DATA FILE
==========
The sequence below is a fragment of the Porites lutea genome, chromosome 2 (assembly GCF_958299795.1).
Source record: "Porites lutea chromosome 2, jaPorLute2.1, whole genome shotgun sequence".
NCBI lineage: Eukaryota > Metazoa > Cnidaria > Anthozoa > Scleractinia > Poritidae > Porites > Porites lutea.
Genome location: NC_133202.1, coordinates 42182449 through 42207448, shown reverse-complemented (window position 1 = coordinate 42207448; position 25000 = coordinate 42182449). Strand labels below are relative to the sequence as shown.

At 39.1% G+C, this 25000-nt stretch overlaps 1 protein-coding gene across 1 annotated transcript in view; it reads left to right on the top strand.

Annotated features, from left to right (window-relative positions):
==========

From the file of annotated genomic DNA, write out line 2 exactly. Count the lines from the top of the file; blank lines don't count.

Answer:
Source record: "Porites lutea chromosome 2, jaPorLute2.1, whole genome shotgun sequence".